The boxes stuffed with embroidered tapestries, pillow covers and clothes stored at a St. Paul, Minn., archivist’s home might look like a pile of pretty things.
But to those behind the first-ever virtual museum of Hmong embroidery, those boxes are treasure chests, full of dragon tails, elephant feet and mountains. The swirls and geometric designs in vivid pinks, reds, greens and blues are commonly used in Hmong embroidery, a centuries-old art form that is fading fast.
To preserve this intricate artwork, and to teach more people about it, the leaders of two major Hmong cultural preservation groups in St. Paul have teamed up to launch hmongembroidery.org, a website displaying more than 200 pieces of Hmong embroidery.
“It was time for us to work together and tell young people that this is what the Hmong preserve for a long time,” said Txongpao Lee, executive director of the Hmong Cultural Center, one of the groups behind the website.
Many of the pieces featured were purchased by Marlin Heise, a volunteer archivist at Hmong Archives, the other group involved in the virtual museum. The rest were donated by Hmong people looking to get rid of their old things, said Xai Lor, project coordinator for the website.
“When I see Hmong people tossing (embroidery) away, it’s like tossing culture away,” he said.
Newer embroidered pieces reflect influences from China, Vietnam and Thailand, places where many Hmong people currently live. They’re geared toward tourists and include wall hangings, sofa pillow covers, and fabric story books for children featuring pictures of humans, animals and Hmong and English words.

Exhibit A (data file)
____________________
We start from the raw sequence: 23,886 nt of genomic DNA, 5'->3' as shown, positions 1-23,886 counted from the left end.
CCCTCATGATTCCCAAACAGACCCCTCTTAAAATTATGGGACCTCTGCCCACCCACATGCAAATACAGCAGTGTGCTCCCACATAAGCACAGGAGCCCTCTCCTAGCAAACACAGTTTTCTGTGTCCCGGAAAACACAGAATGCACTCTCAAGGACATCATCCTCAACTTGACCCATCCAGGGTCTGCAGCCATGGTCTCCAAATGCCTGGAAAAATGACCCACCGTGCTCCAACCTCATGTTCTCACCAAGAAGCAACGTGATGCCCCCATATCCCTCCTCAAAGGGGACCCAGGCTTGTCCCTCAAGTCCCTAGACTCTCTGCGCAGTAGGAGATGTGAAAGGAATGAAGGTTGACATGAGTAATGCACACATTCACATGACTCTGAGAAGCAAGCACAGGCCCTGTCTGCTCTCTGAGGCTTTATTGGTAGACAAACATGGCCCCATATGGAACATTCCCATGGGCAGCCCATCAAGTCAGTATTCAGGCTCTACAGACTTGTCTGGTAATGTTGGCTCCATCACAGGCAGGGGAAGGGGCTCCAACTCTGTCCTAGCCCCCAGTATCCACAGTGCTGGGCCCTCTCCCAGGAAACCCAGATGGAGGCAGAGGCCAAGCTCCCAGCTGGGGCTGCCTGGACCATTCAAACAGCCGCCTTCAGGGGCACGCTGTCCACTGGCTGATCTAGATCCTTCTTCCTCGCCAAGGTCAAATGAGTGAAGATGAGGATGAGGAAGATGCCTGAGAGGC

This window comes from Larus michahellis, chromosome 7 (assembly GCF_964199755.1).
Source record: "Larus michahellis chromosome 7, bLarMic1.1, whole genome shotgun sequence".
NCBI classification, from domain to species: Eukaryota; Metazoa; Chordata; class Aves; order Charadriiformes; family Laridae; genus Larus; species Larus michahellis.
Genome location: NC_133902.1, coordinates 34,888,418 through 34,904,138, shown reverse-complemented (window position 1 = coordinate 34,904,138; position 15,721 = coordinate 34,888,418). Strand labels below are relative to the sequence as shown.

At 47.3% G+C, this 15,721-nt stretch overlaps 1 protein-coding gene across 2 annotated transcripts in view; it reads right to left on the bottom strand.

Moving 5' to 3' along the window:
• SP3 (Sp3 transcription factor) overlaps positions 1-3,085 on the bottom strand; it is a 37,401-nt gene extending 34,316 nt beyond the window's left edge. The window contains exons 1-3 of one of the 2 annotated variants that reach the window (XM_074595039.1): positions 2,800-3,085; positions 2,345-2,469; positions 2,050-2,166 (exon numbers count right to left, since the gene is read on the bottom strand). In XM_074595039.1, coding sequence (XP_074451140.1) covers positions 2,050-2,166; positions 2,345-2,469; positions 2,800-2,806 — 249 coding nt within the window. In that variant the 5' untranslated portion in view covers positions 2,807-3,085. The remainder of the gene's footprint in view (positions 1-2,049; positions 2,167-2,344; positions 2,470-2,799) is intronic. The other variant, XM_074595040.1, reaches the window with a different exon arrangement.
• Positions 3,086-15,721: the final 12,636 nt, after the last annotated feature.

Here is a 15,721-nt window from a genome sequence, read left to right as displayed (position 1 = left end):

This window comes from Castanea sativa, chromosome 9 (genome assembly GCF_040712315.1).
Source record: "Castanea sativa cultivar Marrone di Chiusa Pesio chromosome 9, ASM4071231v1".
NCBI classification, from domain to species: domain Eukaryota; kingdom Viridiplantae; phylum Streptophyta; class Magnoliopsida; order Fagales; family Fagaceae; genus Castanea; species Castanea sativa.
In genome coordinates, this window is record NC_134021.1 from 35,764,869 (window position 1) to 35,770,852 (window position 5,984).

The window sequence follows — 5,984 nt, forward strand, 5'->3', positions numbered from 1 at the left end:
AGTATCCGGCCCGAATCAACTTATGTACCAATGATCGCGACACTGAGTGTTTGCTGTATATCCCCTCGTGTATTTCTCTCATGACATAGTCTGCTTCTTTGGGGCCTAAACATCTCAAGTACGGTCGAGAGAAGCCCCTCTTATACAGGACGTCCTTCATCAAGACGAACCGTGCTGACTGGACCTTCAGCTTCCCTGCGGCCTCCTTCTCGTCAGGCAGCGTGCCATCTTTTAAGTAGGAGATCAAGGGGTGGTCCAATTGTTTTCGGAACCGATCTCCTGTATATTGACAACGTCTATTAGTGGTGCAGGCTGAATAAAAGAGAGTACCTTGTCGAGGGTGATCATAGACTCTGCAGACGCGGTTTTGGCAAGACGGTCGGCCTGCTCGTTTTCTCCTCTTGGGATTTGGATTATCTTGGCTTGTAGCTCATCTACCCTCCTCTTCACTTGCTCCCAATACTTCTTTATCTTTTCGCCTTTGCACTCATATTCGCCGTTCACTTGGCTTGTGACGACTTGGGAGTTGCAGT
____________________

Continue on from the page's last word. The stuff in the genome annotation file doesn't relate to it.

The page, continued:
“We tried to put as many different samples as possible so people could see how it evolves throughout the years,” Lor said of the website’s diverse collection.
A skill once passed on from mothers to daughters, embroidery was used mainly to decorate clothes hand-sewn for the Hmong New Year and other occasions. Called paj ntaub (pronounced “pan dow”), it means “flower cloth.”
In ancient times, the embroidered patterns served double duty – to decorate and to communicate. According to oral history, long ago when the Hmong were still concentrated in China, they were forbidden to use their original, written language, which was made up of picture symbols. So the women started sewing the symbols into their skirts to create messages, disguising them as patterns, Lor explained.
Today, no one can decode those messages because the original language’s meaning has been lost, he said.
Most of the motifs that appear in traditional Hmong embroidery are inspired by nature and are associated with animals. A series of swirls facing each other, for example, is called “elephant foot” and generally is associated with “family.” There is also the “ram horn” pattern and tiny slits that symbolize “seeds.” Traditional motifs appear on everything from belts to baby carriers to aprons.
Two major grants funded the new site – a $10,000 gift from the National Endowment for the Arts and another worth nearly $3,000 from the Asian Pacific Endowment of the St. Paul Foundation.
Lor said the site has been viewed by more than 1,800 unique visitors from countries all over the world, including Japan, France, Israel, Romania, Sweden and Vietnam.
The educational site was built with two audiences in mind: non-Hmong people who want to learn more about the culture, and young Hmong-Americans who don’t know about paj ntaub.
“A lot of Hmong kids in the United States, they don’t know anything about it because they don’t have the opportunity to make Hmong embroidery,” Lor said.
A traditional paj ntaub piece can take months to complete, and young people – and even elders – in the U.S. don’t have time to sit and sew. The advent of machine-made embroidery, too, has led to the traditional art’s decline, Lor said.
A few years ago, folks at the Hmong Cultural Center had some money for cultural classes and decided to offer paj ntaub lessons.
“We tried for a whole year to recruit students,” recalled Mark Pfeifer, a grant writer for the Hmong Cultural Center, who said they had to cancel the classes. “It seems the younger girls, and even their families, are not interested,” Pfeifer said. “It’s not being passed along.”
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